Allium Bibliography Discussion

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To develop the Allium species list, I used a large number of references, as listed in the selected bibliography.  Not all of these important taxonomic treatments agree with each other. Therefore an attempt has been made to quantify the relative authority of the taxonomic treatments and make some kind of subjective decision when conflicts of opinion exist.  In may instances, what it comes down to is my best educated guess.  The important point is I have taken a guess, committing to one school of opinion versus another, rather than sitting on the proverbial fence.  My opinions are merely that; opinions, and they're not cast in stone.  I welcome all comments or further discussion on this issue.


Kollman, Fania, 1984. Allium treatment in Flora of Turkey and the East Aegean Islands, (ed. Davis, P.H.), Vol. 8: 67-212.
This important treatment of Allium in Turkey and the East Agean Islands is exemplary for it's clarity, breadth of discussion, and the "global" context of allium taxonomy, e.g. cognizance of species whose native range extends far beyond the borders of Turkey.  In the preamble to the 119 page treatment, there are some very useful comments regarding difficulties of Allium taxonomy, which are not only true for Turkey but they're also relevant to the genus as a whole:
  1. It is stated that "some widespread European species have closely allied derivatives in Turkey which in many cases have been described as distinct taxa".   Many floras seem to suffer from too focused a viewpoint, naming species within their realm of geographical interest that might not be sufficiently distinct from existing species had a broader viewpoint been adopted.  It is refreshing to see in this treatment that the problem is recognized, and in some cases the placement of a species is obviously tempered by a greater understanding of the taxon over its broader range.

  2. On taxonomic status, it is written that some species "are poorly known and badly represented  in European herbaria".  I found the following example by Fania Kollman to be most illuminating: "Plants pressed with the bulb before flowering may continue to grow in the press and develop abnormally shaped umbels due to etoliation, and have longer than normal pedicels, fewer flowers and atypical perianth colour." Given that a good number of species are defined by a single botanical herbarium specimen, which are sometimes incomplete, and considering the scenario described above, it is no wonder allium taxonomy is a challenge.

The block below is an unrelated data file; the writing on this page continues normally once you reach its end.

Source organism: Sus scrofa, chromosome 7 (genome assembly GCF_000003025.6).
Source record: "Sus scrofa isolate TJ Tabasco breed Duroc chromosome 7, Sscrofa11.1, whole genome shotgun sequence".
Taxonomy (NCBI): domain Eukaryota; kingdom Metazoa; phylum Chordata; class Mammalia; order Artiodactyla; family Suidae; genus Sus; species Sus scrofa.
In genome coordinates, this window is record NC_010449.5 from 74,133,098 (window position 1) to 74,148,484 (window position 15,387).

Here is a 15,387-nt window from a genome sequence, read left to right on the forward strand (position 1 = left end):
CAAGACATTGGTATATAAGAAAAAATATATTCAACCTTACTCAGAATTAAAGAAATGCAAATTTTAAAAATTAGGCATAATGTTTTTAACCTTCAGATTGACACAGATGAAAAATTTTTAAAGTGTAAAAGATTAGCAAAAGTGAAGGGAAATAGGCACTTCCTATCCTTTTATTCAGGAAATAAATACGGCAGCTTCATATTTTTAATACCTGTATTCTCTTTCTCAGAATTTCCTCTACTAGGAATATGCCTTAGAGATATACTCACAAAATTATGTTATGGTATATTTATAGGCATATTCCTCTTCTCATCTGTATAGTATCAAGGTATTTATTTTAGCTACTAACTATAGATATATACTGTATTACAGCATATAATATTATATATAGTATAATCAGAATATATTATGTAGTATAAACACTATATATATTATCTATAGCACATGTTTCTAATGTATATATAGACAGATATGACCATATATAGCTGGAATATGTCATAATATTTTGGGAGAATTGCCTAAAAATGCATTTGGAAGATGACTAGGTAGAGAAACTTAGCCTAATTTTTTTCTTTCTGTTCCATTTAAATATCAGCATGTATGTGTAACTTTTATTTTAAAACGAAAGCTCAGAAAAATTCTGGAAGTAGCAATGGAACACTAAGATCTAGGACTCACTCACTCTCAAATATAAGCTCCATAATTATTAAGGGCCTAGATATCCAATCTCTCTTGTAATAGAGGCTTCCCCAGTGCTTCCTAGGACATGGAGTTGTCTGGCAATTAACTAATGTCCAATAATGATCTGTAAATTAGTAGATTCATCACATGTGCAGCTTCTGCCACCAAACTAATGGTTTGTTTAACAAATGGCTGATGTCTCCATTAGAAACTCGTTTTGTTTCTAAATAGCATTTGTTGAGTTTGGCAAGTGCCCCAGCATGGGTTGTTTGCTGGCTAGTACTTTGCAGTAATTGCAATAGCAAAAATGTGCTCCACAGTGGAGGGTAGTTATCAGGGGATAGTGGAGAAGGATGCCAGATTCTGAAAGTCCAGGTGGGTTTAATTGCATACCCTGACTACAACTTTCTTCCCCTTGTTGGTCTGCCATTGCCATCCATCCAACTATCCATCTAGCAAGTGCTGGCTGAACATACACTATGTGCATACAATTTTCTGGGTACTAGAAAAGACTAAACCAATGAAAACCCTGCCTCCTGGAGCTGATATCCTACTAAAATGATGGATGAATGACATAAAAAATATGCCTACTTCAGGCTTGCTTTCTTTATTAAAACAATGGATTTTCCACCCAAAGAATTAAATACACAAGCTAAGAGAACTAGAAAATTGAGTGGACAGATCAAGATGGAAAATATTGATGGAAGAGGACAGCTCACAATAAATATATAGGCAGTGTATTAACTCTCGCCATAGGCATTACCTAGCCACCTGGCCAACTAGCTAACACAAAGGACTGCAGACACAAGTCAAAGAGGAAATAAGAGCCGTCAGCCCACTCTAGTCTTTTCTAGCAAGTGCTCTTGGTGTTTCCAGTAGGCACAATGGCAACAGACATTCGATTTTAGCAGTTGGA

3. Regarding variable species, "considerable differences in altitude result in atypical montane ecotypes which are often hard to place correctly".   Many species of allium have extraordinary altitudinal ranges, growing at very low evelation up to alpine zones, thus affecting the plant's appearance, with lowland specimens looking very different than alpine specimens.  Then, regardless of altitudinal range, alliums have a propensity to vary considerably in height anyway. Allium species sometimes become described based on just one variant, without sufficiently accounting for the scope of variability that may be expected.

  4. Adding to the complexities of taxonomic sleuthing, are problems of insufficient detailing of flower color in herbarium specimens, and "available flower colour notes often conflict". Flower color can change during the stages of anthesis, color often changes upon drying, and alliums are notoriously variable in flower color although the range of color variability is not always noted.  In the example cited in Item #2 above, the flower color in herbarium species may be incorrect and atypical based on the collection of immature specimens and etoliation (stretched out plant growth).

The treatment has detailed drawings of the perianth segments and filaments of many species (a useful aid when trying to key out plants), along with distribution maps and collection information.  The treatment of the Allium flavum complex extends the understanding of that species beyond the typical European context.

141 species described




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This page was last updated on 03/21/01